**Note: I am placing this question in both the MATLAB and Python tags as I am the most proficient in these languages. However, I welcome solutions in any language.**

# Question Preamble

I have taken an image with a fisheye lens. This image consists of a pattern with a bunch of square objects. What I want to do with this image is detect the centroid of each of these squares, then use these points to perform an undistortion of the image - specifically, I am seeking the right distortion model parameters. It should be noted that not all of the squares need to be detected. As long as a good majority of them are, then that's totally fine.... but that isn't the point of this post. The parameter estimation algorithm I have already written, but the problem is that it requires points that appear collinear in the image.

The base question I want to ask is given these points, what is the best way to group them together so that each group consists of a horizontal line or vertical line?

# Background to my problem

This isn't really important with regards to the question I'm asking, but if you'd like to know where I got my data from and to further understand the question I'm asking, please read. If you're not interested, then you can skip right to the **Problem setup** section below.

An example of an image I am dealing with is shown below:

It is a 960 x 960 image. The image was originally higher resolution, but I subsample the image to facilitate faster processing time. As you can see, there are a bunch of square patterns that are dispersed in the image. Also, the centroids I have calculated are with respect to the above subsampled image.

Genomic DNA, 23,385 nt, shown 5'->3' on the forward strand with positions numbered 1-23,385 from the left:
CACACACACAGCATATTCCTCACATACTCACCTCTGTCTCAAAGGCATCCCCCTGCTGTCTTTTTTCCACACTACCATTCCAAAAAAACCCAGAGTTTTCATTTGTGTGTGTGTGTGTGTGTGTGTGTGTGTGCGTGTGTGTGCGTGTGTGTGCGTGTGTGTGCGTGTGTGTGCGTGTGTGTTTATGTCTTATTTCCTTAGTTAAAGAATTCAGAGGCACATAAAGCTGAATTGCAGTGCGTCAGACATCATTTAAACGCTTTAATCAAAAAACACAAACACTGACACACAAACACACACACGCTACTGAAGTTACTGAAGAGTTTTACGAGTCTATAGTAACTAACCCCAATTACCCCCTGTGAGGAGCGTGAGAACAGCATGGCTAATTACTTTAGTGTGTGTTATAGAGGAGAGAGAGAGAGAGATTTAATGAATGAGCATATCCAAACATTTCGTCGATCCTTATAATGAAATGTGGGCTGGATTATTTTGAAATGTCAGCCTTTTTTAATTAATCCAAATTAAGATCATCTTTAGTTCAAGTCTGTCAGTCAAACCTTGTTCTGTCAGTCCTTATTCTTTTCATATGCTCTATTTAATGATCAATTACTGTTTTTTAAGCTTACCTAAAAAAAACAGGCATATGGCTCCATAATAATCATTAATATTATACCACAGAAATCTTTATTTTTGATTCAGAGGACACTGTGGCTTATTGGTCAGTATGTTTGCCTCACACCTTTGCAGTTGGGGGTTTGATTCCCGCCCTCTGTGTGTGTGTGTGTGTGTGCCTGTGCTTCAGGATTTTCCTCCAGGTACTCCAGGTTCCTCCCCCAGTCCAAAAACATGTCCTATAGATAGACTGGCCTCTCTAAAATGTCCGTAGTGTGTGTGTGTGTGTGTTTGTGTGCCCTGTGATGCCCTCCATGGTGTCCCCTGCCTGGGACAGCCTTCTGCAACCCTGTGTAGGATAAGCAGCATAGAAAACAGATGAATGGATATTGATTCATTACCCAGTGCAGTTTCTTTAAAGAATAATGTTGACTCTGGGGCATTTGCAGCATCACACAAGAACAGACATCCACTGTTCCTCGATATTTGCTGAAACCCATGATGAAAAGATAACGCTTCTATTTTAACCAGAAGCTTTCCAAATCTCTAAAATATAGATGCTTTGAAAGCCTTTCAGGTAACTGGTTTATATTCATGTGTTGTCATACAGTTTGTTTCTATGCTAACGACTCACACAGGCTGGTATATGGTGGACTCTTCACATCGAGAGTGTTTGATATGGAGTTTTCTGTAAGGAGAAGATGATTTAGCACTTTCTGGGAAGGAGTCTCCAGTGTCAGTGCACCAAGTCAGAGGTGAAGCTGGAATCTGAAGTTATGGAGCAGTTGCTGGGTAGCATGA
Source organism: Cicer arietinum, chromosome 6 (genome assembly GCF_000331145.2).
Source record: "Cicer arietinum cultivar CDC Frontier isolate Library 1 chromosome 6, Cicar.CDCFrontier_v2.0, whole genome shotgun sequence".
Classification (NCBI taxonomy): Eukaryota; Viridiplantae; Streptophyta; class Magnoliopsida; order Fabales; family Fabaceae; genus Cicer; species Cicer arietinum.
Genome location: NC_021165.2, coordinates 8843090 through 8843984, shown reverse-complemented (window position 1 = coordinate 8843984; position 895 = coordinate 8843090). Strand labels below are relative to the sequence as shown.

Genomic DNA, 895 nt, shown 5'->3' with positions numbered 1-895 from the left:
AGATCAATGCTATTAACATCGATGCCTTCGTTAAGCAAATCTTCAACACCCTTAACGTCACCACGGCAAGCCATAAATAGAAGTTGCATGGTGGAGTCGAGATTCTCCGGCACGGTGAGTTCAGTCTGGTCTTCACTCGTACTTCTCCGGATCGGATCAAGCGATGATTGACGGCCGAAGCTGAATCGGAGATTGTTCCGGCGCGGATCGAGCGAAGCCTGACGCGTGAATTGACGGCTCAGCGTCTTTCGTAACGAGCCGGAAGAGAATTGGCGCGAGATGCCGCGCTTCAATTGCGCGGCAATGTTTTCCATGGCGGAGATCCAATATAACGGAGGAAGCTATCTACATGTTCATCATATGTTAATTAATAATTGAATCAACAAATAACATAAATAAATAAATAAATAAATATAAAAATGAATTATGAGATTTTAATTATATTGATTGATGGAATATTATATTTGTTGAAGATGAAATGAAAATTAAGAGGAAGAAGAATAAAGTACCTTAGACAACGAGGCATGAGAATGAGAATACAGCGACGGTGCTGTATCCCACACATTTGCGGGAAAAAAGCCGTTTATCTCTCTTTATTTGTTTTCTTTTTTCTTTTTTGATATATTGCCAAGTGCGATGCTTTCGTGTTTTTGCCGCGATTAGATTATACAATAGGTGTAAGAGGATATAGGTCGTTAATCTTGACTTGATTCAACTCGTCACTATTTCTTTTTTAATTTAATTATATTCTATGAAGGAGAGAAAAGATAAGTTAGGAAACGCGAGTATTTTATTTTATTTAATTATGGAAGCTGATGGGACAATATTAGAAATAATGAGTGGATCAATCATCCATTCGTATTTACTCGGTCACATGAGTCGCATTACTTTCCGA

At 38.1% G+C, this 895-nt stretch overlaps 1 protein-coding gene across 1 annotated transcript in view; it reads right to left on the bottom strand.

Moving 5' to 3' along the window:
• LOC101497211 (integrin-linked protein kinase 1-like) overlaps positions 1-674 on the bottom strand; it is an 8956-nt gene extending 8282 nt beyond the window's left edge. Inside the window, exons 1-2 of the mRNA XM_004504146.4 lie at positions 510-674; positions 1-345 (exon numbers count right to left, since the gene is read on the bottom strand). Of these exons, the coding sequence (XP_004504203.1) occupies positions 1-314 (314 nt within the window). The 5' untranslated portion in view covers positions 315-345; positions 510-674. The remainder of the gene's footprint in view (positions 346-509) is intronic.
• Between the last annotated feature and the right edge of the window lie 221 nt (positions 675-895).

The pipeline I have set up to retrieve the centroids is the following:

- Perform a Canny Edge Detection
- Focus on a region of interest that minimizes false positives. This region of interest is basically the squares without any of the black tape that covers one of their sides.
- Find all distinct closed contours
For each distinct closed contour...

a. Perform a Harris Corner Detection

b. Determine if the result has 4 corner points

c. If this does, then this contour belonged to a square and find the centroid of this shape

d. If it doesn't, then skip this shape

Place all detected centroids from Step #4 into a matrix for further examination.

Here's an example result with the above image. Each detected square has the four points colour coded according to the location of where it is with respect to the square itself. For each centroid that I have detected, I write an ID right where that centroid is in the image itself.

With the above image, there are 37 detected squares.

# Problem Setup

Suppose I have some image pixel points stored in a `N x 3`

matrix. The first two columns are the `x`

(horizontal) and `y`

(vertical) coordinates where in image coordinate space, the `y`

coordinate is **inverted**, which means that positive `y`